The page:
The Hyper-Criticism of "Call Me by Your Name"

This winter saw the widespread release of Call Me by Your Name, a film by Luca Guadagnino based on the novel of the same name by André Aciman. Even before its release, Call Me by Your Name was singled out as a major Oscars contender, and the advance praise for this film was so numerous and profound that I was certain it could not disappoint—and it didn’t. Prior to seeing the film, I read the book, a phenomenal piece of literature which has been lauded for the past 11 years, and rightly so. The story focuses on a young man, Elio, who falls in love with a visiting graduate student of his father’s, Oliver, over one unforgettable and life-changing summer. It is an intimate, acute look at all that comes with falling in love, but also an insightful, poignant, and necessary LGBTQ+ coming-of-age story. And yet, despite all the reasons this masterful film should be received well by general audiences, and its target audiences, it seems to be facing intense hyper-criticism upon its proliferation.

 

The greatest criticism of this film, and one that is completely false is that it advocates for and excuses pedophilia due to the age difference between the love interests. This is a serious accusation and one that should not be thrown around in any context so casually. Yet I’ve seen multiple people with no knowledge of this story lob such a complaint, watch the film/read the book (or both), and then return and immediately retract their prior statement. The obvious group mentality which has contributed to this “hot take” picking up speed is ultimately incorrect, but it continues to spread on social media. Even LGBTQ+ viewers have picked it apart, questioning whether it is even a valid look at same-sex relationships due to its decision not to include graphic sex scenes. Not even its most acclaimed scene has been spared the backlash, with people calling Michael Stuhlbarg’s (Elio’s father) speech “bullshit” and completely unrealistic. And it led me to wonder—are journalists, Twitter personalities, and generally uninformed audiences more inclined to criticize LGBTQ+ media within an inch of its life?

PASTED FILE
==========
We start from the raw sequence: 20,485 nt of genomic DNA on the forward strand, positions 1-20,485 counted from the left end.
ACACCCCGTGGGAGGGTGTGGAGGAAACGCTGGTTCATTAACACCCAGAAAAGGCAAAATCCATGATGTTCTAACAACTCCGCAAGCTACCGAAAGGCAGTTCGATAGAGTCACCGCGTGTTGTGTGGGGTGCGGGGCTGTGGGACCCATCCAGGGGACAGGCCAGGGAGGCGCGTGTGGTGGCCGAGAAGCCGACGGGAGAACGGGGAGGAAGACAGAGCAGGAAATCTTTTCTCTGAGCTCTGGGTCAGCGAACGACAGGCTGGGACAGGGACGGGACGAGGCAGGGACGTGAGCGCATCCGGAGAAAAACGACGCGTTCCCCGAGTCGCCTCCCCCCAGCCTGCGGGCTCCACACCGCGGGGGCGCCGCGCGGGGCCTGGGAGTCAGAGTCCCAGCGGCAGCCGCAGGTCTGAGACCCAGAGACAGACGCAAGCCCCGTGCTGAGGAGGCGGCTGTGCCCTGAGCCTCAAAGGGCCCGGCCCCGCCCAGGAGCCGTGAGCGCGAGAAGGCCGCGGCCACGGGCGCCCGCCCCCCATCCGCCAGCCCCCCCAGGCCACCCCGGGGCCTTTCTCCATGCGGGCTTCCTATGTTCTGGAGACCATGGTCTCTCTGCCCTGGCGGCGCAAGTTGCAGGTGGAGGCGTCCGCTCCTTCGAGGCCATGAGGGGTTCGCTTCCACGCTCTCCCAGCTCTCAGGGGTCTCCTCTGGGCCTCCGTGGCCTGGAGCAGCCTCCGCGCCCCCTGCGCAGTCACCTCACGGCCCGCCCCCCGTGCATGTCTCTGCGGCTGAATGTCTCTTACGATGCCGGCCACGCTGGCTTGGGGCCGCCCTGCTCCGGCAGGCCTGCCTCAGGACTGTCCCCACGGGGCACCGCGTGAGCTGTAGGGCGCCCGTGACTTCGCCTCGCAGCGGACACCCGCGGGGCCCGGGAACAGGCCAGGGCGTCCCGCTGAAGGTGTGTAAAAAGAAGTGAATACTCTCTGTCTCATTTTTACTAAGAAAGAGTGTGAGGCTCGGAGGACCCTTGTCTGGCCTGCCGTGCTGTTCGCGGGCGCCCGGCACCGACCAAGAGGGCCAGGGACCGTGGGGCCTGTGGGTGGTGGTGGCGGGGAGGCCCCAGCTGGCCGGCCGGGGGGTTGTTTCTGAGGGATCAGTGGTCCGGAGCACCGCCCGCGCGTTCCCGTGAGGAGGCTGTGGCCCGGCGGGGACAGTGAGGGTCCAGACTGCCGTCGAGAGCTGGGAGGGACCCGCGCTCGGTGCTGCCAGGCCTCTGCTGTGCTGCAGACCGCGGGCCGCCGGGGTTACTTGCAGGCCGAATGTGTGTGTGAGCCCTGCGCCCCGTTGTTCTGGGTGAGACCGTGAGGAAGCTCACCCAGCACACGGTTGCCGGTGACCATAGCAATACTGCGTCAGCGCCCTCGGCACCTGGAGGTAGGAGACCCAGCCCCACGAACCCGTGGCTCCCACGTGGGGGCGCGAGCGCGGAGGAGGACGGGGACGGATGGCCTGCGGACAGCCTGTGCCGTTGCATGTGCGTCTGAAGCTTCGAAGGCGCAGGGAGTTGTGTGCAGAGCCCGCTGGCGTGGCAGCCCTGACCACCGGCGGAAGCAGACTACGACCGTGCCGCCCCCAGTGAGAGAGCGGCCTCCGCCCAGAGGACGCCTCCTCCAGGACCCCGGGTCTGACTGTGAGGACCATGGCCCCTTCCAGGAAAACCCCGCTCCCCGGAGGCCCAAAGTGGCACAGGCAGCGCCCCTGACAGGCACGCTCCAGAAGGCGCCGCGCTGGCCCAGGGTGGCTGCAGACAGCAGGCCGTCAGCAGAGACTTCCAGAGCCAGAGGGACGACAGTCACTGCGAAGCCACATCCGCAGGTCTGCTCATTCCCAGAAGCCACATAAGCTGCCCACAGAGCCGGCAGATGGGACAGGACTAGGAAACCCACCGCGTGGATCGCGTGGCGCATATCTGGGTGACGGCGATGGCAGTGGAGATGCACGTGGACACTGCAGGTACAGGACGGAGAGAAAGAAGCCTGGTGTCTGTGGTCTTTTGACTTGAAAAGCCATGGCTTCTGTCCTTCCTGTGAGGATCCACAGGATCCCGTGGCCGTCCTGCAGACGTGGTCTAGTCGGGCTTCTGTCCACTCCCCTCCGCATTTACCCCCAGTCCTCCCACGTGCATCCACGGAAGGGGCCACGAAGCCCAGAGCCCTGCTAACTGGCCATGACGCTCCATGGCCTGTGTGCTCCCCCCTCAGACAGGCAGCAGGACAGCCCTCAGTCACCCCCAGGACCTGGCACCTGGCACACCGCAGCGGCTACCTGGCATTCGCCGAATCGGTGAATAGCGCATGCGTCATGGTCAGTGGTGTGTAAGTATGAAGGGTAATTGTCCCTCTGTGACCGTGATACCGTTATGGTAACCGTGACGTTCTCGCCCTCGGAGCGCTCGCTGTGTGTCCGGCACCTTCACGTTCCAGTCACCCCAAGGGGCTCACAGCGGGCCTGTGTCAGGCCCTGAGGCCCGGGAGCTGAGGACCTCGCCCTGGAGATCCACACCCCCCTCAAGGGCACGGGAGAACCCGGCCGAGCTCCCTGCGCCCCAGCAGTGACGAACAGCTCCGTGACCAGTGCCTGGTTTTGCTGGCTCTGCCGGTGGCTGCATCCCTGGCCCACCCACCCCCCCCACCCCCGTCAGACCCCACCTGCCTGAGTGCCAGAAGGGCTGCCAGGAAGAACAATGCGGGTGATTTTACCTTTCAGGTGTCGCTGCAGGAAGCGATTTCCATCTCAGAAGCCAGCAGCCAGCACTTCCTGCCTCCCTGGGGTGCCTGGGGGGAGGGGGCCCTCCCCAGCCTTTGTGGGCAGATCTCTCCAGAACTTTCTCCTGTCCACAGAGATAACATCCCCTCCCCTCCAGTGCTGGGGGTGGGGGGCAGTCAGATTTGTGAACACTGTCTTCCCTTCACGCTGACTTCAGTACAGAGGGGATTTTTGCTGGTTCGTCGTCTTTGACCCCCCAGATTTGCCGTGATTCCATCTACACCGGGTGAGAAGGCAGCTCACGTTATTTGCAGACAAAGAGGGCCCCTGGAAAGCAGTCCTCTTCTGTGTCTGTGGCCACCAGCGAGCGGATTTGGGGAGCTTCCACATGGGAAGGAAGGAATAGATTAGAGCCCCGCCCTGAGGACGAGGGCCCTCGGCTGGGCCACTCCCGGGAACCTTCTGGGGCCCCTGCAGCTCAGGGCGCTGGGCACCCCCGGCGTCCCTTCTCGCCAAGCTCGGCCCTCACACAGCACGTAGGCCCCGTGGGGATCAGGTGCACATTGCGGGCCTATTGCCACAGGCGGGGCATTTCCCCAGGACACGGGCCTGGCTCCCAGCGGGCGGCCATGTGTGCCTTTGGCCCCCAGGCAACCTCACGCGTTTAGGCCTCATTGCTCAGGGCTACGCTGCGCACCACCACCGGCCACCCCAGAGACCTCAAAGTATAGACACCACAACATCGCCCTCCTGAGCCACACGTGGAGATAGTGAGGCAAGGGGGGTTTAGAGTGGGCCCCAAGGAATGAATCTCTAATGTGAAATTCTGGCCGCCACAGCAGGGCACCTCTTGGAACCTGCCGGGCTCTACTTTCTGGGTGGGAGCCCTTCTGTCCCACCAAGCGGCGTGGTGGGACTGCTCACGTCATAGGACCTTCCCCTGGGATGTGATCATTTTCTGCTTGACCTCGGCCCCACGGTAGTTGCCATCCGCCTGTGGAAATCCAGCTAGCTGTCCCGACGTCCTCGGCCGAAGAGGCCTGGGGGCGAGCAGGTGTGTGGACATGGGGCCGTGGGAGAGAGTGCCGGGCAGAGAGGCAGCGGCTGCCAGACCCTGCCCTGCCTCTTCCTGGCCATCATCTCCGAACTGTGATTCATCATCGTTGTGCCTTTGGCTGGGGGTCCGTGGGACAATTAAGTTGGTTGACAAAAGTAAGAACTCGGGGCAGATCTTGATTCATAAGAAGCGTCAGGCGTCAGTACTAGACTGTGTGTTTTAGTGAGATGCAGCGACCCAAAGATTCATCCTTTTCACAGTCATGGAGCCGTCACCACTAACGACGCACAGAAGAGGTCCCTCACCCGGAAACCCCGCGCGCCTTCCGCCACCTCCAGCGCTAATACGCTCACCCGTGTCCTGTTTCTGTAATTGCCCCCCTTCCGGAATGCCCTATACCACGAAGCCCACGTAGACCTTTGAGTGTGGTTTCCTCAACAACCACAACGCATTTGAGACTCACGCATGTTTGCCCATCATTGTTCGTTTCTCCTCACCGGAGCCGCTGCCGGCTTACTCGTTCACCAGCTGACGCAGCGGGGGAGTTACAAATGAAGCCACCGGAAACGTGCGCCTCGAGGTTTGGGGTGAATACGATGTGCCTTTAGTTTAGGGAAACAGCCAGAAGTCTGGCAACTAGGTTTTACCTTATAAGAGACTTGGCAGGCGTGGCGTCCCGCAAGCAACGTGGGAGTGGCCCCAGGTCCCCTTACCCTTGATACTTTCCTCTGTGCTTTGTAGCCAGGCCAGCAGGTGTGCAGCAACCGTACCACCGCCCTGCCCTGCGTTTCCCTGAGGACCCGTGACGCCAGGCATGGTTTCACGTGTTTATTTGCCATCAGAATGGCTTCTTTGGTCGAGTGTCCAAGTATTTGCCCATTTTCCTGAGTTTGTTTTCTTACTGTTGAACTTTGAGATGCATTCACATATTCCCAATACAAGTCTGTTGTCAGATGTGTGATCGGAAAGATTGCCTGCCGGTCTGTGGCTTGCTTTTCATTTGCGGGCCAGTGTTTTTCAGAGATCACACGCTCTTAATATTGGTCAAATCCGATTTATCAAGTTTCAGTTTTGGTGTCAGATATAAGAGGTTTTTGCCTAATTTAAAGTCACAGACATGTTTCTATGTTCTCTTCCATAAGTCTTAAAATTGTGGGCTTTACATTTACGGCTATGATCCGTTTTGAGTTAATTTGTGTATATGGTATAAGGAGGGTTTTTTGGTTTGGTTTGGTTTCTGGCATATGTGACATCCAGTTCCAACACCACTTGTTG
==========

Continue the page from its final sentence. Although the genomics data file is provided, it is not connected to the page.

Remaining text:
The truth is, had the same age difference been presented between a man and a woman, no one would have batted an eye. We’ve seen it before, and even praised older female characters for pursuing younger men, deemed them “cougars” and applauded teenage boys for “catching” such a woman. We don’t demand sex scenes between straight couples, we don’t think that a portrayal of heterosexual romance is invalid when those scenes are missing, and we certainly don’t pit heterosexual romances against each other and force them to speak for their entire community. For many LGBTQ+ viewers, this film was a rare opportunity to see pure, gradual, unobstructed same-sex love and intimacy on the big screen, and an even rarer portrayal of healthy bisexuality. Nothing and no one tried to hinder the relationship (in fact quite the opposite) and it was left to blossom on its own terms, in its own way. While that may be “boring” to straight audiences who can’t understand the nuance associated with same-sex love or those who crave procedural romance films, it was a moving portrayal of acceptance and affection for its LGBTQ+ viewers, and a story so obviously and deeply respected and cared for by its creators that such a genuine adaptation may never be seen again.

While I could rant and rave about the various criticisms this film has faced over the past few months (and how I think a lot of it is due to the tendency to become cutthroat around awards season, pit every single nominated movie against each other, and single out a lamb for the slaughter), and how the performances here are so incredible they’re nearly baffling, I truly believe that Call Me by Your Name is a story which needs to be discovered, in any form, according to the individual. It is a journey and an experience, a well-written, stupendously-acted, so-intimate-watching-almost-feels-like-an-intrusion, exceptional film. While we should be critical of that media which attempts to represent marginalized communities, we should first make sure our arguments have some basis and remember that when we hyper-criticize LGBTQ+ media, that criticism also reflects back on the real people and communities which connect with and perceive themselves in LGBTQ+ stories.

 

Image Credit: Feature,1,2